Moreover, he says, it challenges the dominant view in genetic research that we should study one gene mutation at a time.
“Negative synergy” is the operative term. It can be compared to boxers or wrestlers locked in combat needing the referee to separate them, or to gimbal lock in a telescope mount, where two joints lock up so they can’t move. Obviously a yeast cell with mutations in a state of negative synergy are not going to make further progress up the imaginary fitness stairway on Mt Improbable.
Darkness on Both Sides
Eighteen years prior to this bad news, CEH reported on a paper that is like the flip side of this one. In our article “Neo-Darwinism Falsified in the Lab” (19 Oct 2004, reprinted 2020) we told how a team in Spain figured out that beneficial mutations do not help each other due to an effect they called “decompensatory epistasis.” Now, Ba’s team is saying that epistasis among deleterious mutations reduces fitness faster than individual mutations do alone. This means that the “force” that Ba claims drives all of life on this planet has a dark side and another dark side: it’s dark on both sides!
The paper on Ba’s work published in Science:
Bakerlee et al., Idiosyncratic epistasis leads to global fitness–correlated trends, Science 5 May 2022, Vol 376, Issue 6593, pp. 630-635, DOI: 10.1126/science.abm477.
The paper is filled with jargon about “idiosyncratic epistasis” and “global epistasis” and “fitness-correlated trends” (FCTs) which might be of interest to specialists. The take-home point is that nowhere in this paper do they find anything good coming out of their mutations on yeast, either singly or in combination. The yeast cells do not grow wings or eyes; there are no innovations, benefits or improvements among these poor damaged cells that the evolutionary biologists can say increased their fitness. Instead, they make the following admission, which other evolutionists should sit up and notice.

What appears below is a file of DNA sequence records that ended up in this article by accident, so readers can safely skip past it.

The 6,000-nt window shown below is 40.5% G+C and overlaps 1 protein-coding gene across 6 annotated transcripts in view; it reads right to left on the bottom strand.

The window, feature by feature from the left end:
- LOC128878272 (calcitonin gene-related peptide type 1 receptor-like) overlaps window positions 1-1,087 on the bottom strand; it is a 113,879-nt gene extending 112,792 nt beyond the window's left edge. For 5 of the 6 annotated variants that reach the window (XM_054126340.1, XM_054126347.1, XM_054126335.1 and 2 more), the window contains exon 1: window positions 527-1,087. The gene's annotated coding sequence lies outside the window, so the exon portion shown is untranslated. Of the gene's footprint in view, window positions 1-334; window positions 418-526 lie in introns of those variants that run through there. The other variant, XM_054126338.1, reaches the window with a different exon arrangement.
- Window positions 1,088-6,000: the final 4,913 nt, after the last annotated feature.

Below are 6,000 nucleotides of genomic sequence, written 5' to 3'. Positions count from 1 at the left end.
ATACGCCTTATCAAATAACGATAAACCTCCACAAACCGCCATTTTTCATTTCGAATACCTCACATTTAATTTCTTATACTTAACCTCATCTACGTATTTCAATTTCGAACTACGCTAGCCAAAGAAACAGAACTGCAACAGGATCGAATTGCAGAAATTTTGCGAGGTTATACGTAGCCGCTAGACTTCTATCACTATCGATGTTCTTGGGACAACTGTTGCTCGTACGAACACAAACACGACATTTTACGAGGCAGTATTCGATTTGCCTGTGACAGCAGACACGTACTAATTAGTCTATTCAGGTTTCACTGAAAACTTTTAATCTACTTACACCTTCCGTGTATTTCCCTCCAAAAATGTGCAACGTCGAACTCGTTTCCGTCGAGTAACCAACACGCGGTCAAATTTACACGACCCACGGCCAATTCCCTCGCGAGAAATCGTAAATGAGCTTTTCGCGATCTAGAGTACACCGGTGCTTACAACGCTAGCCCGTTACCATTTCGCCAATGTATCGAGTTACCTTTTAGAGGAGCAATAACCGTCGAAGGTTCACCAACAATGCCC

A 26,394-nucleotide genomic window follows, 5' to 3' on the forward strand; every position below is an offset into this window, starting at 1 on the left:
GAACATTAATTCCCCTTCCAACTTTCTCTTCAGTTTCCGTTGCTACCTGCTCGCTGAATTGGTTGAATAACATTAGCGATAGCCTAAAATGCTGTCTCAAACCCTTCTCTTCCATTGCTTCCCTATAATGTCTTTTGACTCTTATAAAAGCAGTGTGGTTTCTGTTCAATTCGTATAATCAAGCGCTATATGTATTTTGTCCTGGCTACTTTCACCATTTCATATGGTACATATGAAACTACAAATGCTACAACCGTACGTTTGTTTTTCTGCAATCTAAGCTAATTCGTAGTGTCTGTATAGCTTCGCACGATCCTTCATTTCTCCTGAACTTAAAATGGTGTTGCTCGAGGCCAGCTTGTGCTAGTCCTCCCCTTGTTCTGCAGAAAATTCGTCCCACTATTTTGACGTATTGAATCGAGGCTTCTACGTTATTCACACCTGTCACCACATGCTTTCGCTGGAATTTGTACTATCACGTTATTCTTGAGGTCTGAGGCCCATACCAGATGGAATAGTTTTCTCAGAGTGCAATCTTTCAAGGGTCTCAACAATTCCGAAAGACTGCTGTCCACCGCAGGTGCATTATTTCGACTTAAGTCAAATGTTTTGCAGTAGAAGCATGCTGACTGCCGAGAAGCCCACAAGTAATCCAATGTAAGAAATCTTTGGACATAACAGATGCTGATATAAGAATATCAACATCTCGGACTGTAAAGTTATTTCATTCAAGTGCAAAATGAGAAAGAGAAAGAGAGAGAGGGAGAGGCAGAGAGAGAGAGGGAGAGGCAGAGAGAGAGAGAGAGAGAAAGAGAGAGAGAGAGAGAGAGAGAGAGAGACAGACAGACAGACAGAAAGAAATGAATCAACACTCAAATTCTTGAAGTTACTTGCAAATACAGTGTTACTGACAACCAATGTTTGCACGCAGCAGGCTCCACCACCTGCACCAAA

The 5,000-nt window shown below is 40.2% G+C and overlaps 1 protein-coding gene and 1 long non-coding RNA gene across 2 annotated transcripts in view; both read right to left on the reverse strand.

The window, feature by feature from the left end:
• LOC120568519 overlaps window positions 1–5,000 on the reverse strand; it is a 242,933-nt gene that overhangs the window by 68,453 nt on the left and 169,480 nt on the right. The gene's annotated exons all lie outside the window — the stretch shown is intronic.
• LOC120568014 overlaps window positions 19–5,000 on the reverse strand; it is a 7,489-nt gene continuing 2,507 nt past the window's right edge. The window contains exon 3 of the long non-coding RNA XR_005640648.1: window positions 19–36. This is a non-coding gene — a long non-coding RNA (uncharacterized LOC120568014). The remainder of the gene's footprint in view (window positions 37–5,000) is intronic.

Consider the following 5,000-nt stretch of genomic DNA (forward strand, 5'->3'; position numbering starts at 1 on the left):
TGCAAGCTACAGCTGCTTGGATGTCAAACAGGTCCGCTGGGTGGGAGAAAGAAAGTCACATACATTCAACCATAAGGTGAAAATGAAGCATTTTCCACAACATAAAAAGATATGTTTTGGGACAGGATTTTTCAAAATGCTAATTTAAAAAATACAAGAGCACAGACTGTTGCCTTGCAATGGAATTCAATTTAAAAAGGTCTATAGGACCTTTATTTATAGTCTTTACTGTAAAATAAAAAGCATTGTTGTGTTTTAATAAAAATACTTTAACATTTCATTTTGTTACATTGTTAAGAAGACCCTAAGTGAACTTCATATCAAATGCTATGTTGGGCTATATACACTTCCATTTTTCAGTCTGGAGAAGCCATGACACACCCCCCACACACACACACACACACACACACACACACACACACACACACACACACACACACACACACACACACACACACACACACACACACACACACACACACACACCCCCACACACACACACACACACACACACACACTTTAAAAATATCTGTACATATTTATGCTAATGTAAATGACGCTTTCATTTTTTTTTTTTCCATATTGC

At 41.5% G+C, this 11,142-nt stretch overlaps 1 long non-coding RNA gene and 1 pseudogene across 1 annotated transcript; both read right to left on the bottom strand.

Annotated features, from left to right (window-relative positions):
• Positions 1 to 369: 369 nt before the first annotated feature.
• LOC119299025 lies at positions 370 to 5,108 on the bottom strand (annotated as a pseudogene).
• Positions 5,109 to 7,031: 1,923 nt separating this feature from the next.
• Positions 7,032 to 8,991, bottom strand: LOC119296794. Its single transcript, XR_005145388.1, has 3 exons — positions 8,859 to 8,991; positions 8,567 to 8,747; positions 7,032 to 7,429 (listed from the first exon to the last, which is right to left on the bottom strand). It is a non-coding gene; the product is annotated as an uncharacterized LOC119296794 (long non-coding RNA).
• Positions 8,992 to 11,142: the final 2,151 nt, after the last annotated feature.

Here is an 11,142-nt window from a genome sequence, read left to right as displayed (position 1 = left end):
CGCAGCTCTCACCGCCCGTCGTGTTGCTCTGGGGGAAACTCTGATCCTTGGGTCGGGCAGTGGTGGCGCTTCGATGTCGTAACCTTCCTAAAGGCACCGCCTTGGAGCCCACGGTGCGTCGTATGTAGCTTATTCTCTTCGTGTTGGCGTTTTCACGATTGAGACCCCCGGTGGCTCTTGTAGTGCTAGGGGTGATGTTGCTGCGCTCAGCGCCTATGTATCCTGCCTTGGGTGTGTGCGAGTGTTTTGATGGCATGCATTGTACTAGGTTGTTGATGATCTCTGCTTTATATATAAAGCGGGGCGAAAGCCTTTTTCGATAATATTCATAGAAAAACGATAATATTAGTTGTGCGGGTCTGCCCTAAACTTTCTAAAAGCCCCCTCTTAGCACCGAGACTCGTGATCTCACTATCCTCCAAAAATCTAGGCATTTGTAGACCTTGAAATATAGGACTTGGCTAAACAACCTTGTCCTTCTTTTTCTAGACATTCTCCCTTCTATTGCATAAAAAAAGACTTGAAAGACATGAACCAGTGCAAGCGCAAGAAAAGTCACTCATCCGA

However, this distribution of FCT directions is important because it may underly the ubiquitous trend of declining adaptability observed across laboratory evolution experiments. The observed bias toward negative trends may arise from asymmetries in the average sign of epistatic interactions between mutations away from extant high-fitness genotypes relative to their reversions, which theory has predicted should arise from idiosyncratic interactions. In addition, choosing polarizations at random will lead to more negative than positive FCTs across the full parameter space (see the extended discussion in the supplementary materials).
Don’t miss that statement: “the ubiquitous trend of declining adaptability observed across laboratory evolutionary experiments.” That’s observation. That’s science. Thousands of mutations on fruit flies have not produced a better fruit fly.
Update 5/19/2022: Science just published a related paper by Park et al., “Epistatic drift causes gradual decay of predictability in protein evolution,” Science 19 May 2022, Vol 376, Issue 6595, pp. 823-830, DOI: 10.1126/science.abn6895.
Like Ba’s paper, the authors cannot point to any innovations, benefits or improvements wrought by mutations. This paper reinforces natural selection’s reputation as a manifestation of the Stuff Happens Law—the antithesis of science.
The effects of mutations were highly contingent on a dense network of epistatic interactions. There were mutations with both short and long memory length, but the average rate of epistatic change was generally constant. The landscape of potential and actual interactions is thus constantly shifting at a rate that can be known, but the direction of the change is contingent on evolutionary history and becomes unpredictable after a time.
Back to the other paper. Ba offers the following counsel at the end of the press release:
“We’re showing that in order for us to have a full understanding of how genes actually behave,” says Nguyen Ba, “the combinations of mutations are likely to be very important.”
From this study and the 2004 one, it appears that evolution can only climb down Mt Improbable in the dark.
Yes, that is likely to be very important.
Advice to readers of scientific papers on evolution: One usually has to work past the triumphant hype about “understanding” the “evolutionary process” to get to the empirical meat of the research. In the cartoon below, don’t take a picture of all the king’s horses and all the king’s men while they are celebrating and cheering their hero. Wait till Humpty Darwin starts losing his balance.